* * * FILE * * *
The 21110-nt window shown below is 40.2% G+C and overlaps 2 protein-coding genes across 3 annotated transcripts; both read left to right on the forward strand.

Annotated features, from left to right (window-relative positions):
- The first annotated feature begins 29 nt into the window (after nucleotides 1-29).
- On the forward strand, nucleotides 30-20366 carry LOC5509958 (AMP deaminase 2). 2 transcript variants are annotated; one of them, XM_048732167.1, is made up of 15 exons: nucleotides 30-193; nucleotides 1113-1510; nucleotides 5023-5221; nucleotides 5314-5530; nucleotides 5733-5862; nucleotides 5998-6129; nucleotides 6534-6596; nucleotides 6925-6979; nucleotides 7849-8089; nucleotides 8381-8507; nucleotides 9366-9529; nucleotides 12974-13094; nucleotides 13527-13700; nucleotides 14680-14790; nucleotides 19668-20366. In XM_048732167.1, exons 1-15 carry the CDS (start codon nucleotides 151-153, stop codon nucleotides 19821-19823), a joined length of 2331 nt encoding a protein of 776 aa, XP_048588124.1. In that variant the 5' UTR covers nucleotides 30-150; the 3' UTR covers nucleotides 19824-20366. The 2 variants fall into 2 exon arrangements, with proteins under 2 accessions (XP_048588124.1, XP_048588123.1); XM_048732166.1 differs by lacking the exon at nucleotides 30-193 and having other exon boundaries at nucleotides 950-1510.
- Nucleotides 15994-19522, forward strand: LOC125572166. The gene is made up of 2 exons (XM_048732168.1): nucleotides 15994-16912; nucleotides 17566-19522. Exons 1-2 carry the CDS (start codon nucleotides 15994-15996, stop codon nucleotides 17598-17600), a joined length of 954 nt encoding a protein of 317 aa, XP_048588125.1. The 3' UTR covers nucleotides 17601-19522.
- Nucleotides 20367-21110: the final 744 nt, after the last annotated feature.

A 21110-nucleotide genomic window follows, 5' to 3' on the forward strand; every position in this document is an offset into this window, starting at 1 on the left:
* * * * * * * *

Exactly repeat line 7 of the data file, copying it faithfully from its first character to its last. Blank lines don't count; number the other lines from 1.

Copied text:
A 21110-nucleotide genomic window follows, 5' to 3' on the forward strand; every position in this document is an offset into this window, starting at 1 on the left: